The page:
It was a war of words, sort of, with the renewal of a high school rivalry involving Nebraska’s Broderick Thomas and Texas A&M’s John Roper as a sub-plot.
Thomas went to Houston Madison, Roper to Houston Yates.
Both were seniors and both were outside linebackers. The Sporting News rated Thomas the nation’s best linebacker and A&M’s linebackers as the best group, with Roper the leader.
He and Aaron Wallace, the other outside linebacker, earned the nickname “Blitz Brothers.” Roper had been timed in the 40-yard dash at 4.56 seconds, Wallace at 4.49.
The day before the Saturday night game, during media availability at Giants Stadium, Roper, wearing wrap-around sunglasses and speaking after he had declined the previous day, said he didn’t think Husker quarterback Steve Taylor had been hit as hard as the Aggies would be hitting him.
“If we play the way we normally play, we can intimidate them,” Roper said.
But I’m getting ahead of myself. This was the lead-up to the 1988 season-opening Kickoff Classic, the sixth to be played, beginning with Nebraska-Penn State to open the 1983 season.
That was the first college football game played in August. This was played on August 27, also in East Rutherford, New Jersey. It was televised by Raycom Sports.
The Huskers were pre-season ranked No. 2. A&M, which had won its final eight games in 1987, capped by a 35-10 victory against Notre Dame in the Cotton Bowl, was No. 10.
Nebraska had seen its national championship hopes dashed by Oklahoma in the “Game of the Century II,” losing 17-7 at Lincoln in the 10th game of the season. The Huskers climbed to No. 1 that week, changing places with Oklahoma. They would finish sixth after losing to No. 3 Florida State in the Fiesta Bowl. Even so, their résumé was such that the Kickoff Classic invited them back.
The Classic had a five-year waiting period between teams’ appearances.
Nebraska was without its No. 1 center, Jake Young, because of a knee injury. Senior Jeff Anderson, who had walked on from Norfolk, Nebraska, was his replacement. Anderson had earned one letter, primarily seeing time as a long-snapper on punts and place-kicks.
A&M scored first and led 7-3 at halftime. Though Taylor wasn’t intimidated, he completed only 5-of-10 passes for 47 yards in the first half, and the Huskers managed just 53 yards rushing.
Nebraska lost a fumble, and John Kroeker averaged 42 yards on four punts.
Kroeker wouldn’t punt in the second half, however, and though the Huskers lost two more fumbles, they rolled up 226 yards of offense, while limiting A&M to 107.
Taylor finished with 11-of-22 passes, without an interception, and a 20-yard touchdown to tight end Todd Millikan, who broke two tackles on the play. I-back Ken Clark rushed for 80 yards and a touchdown on 20 carries. He ran a two-point conversion in, after an earlier two-point conversion pass failed.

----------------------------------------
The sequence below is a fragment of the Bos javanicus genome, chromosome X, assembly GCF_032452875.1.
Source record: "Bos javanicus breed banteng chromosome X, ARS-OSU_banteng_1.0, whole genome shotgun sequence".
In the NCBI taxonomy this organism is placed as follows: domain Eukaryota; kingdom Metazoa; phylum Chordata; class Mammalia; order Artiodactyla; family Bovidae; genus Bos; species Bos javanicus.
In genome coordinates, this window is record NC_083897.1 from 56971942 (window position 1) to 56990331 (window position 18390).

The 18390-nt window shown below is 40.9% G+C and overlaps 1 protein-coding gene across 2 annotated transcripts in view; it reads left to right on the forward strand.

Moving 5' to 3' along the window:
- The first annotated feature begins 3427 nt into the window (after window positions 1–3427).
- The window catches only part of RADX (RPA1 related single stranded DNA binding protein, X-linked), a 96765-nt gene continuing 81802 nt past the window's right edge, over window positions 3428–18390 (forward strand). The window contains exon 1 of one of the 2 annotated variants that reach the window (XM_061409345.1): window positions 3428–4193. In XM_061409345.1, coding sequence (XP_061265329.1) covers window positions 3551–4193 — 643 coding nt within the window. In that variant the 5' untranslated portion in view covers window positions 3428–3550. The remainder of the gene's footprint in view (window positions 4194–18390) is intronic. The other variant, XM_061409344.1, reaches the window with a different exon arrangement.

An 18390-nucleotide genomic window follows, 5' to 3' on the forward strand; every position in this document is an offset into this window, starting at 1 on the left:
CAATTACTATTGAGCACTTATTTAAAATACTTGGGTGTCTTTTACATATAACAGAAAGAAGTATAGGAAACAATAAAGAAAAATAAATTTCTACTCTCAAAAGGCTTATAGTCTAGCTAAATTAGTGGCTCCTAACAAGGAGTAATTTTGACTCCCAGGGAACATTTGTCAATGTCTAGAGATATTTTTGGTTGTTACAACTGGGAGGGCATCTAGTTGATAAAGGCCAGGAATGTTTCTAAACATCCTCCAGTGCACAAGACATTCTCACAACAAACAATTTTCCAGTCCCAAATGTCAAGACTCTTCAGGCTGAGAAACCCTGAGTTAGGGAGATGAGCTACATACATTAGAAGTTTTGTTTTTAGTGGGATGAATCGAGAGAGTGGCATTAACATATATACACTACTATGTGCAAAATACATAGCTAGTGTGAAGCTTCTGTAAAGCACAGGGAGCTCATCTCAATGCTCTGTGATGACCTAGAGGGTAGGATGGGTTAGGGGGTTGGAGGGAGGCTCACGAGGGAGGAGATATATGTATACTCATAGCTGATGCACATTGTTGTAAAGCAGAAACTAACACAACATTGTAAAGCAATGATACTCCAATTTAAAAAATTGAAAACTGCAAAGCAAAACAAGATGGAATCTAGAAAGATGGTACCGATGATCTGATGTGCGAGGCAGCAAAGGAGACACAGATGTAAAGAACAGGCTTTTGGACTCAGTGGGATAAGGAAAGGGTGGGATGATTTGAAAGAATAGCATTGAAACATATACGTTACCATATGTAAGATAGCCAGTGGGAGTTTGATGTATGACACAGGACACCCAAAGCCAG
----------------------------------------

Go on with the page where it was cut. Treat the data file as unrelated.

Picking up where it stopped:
Sophomore Terry Rodgers, Johnny Rodgers’ son, rushed for 65 yards on 10 carries, with 28 of the yards coming on second-and-15 during the second touchdown drive.
Taylor was named the game MVP, though some in the press box argued that honor belonged to redshirt sophomore Gregg Barrios, a walk-on from Omaha Creighton Prep.
Barrios, who had never kicked a collegiate field goal, missed his first attempt from 35 yards early in the first quarter—the official play-by-play incorrectly indicated 45 yards. But early in the second, he kicked a 44-yarder, then added field goals of 38 and 48 yards in the second half.
The Aggies had cut the lead to 20-14 with 10:15 remaining. Barrios gave Nebraska some breathing room with the 48-yarder, a Kickoff Classic record, with 6:10 left on the clock.
Thomas and LeRoy Etienne had a combined 21 tackles to lead the Blackshirts. The “Blitz Brothers” also combined for 21 tackles but sacked Taylor only once.
“Our goal isn’t to win the national championship,” Taylor said afterward. “It’s to play well. We want to do the things we need to do to win. Then we might have a chance.”
Though he had said the goal wasn’t to win it, just mentioning the national championship reflected a change in Nebraska’s culture. Prior to the recruitment of Taylor and Thomas in 1985, in particular, Husker players were encouraged to focus on what they could control, winning the Big Eight, and not talk about what they couldn’t—national championships were determined by vote.
Even so, ultimately a national title was the Huskers’ goal; it had been dating to Bob Devaney’s tenure as head coach. Taylor and Thomas, who were featured on the cover of Nebraska’s 1988 media guide, were among the first to openly acknowledge it.
Mike is in his 40th year covering Husker athletics, after seven years of community-college teaching. He has written and edited a dozen books, all on Nebraska football except one, a brief history of Husker basketball. He previously wrote for the Lincoln Journal and Star and Huskers Illustrated. He enjoys music, from the Grateful Dead and Jack Johnson to Van Morrison, Bob Wills, Glenn Miller and pretty much anyone else.